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The Download, Shannon Henry

Wireless Abounds; The Focus Now Is on Improving It

By Shannon Henry
Thursday, December 16, 2004; Page E01

Nextel was the big story in telecommunications yesterday, thanks to the Reston company's mega-merger with Sprint, but the future of wireless may be percolating in dozens of Washington area start-ups.

"It is no longer the network that is the key, it is the edge that is the key," said Tom Wheeler, a venture capitalist with Core Capital Partners in Washington and the former president and chief executive of the Cellular Telecommunications & Internet Association.

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In other words, Wheeler said, it will be less about nuts-and-bolts cellular systems and more about imaginative marketing and innovative services.

Washington's new generation of wireless companies competing to develop such offerings includes Ztango of Reston, which provides wireless messaging and content such as musical ring tones, and Washington-based wireless services and devices seller InPhonic, which recently went public. Then there are wireless security firms Koolspan in North Bethesda and Trust Digital in McLean. Cibernet in Bethesda sells billing services to the wireless industry. And Defywire, based in Herndon, creates wireless-services software for large corporations.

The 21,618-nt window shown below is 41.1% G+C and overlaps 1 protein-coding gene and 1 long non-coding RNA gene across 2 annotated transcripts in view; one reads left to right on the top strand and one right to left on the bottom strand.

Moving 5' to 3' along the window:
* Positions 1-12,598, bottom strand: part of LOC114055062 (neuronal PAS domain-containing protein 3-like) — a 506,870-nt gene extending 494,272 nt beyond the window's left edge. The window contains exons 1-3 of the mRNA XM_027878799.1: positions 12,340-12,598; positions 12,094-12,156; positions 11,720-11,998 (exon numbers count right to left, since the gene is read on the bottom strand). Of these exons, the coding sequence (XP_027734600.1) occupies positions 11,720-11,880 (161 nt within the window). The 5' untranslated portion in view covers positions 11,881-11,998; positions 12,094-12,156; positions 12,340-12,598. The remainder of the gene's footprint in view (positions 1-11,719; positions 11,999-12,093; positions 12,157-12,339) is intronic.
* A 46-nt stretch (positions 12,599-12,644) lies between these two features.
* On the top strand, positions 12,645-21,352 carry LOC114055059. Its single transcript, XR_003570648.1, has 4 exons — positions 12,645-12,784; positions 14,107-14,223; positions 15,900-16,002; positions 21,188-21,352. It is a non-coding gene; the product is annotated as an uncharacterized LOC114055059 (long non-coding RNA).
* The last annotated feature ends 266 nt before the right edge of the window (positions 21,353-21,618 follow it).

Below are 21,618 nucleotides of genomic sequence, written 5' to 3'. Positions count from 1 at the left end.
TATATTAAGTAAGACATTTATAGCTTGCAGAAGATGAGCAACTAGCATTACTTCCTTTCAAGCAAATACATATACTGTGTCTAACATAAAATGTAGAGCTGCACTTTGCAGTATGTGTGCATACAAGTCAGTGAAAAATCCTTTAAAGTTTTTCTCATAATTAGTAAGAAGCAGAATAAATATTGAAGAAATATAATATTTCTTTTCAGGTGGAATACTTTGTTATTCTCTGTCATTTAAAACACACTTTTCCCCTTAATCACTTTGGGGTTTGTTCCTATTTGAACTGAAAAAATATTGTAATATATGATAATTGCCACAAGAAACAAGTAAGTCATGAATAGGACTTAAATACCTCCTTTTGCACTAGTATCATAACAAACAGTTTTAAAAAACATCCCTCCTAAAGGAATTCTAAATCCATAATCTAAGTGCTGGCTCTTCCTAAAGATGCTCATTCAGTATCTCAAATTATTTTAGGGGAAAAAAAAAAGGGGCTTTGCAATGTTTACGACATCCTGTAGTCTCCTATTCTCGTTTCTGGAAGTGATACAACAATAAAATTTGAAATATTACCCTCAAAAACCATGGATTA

Some of the area's wireless experts and entrepreneurs gathered recently at the Ritz-Carlton in Tysons Corner for a roundtable discussion titled "What's Next in Wireless?"

The panelists agreed that one of the most interesting and potentially lucrative wireless niches will be "micropayments," finding ways to use a cell phone to pay small amounts, such as $1 or $2, for a new ring tone or a game. "That's a gigantic opportunity," said Mark Ein, founder of District-based venture capital firm Venturehouse Group.

Vern Poyner, Ztango's chief executive, predicted someone will come up with a single device that deftly combines phone, portable music player and mobile Internet access that will prove a hit with young consumers. "Your phone is going to be your iPod," he said.

Some new wireless services involve tracking people. Defywire of Herndon recently launched a pilot project along with Reston-based WebMethods to provide wireless access to student medical records in Fairfax County Public Schools. The service, which is partially funded by the Department of Commerce, allows bus drivers, nurses, principals and other school officials to call up the records through personal digital assistants.

So if a child on a bus is stung by a bee, the bus driver can punch in the name and find out whether the student is likely to have an allergic reaction.

The system also will be able to track where buses are in real time. "You as a parent can track your kid," said Defywire chief executive Jill Stelfox. She acknowledged such tracking systems inevitably bump against concerns about privacy and security. "Over time we will adjust to the right and wrong of the privacy issues," she said.


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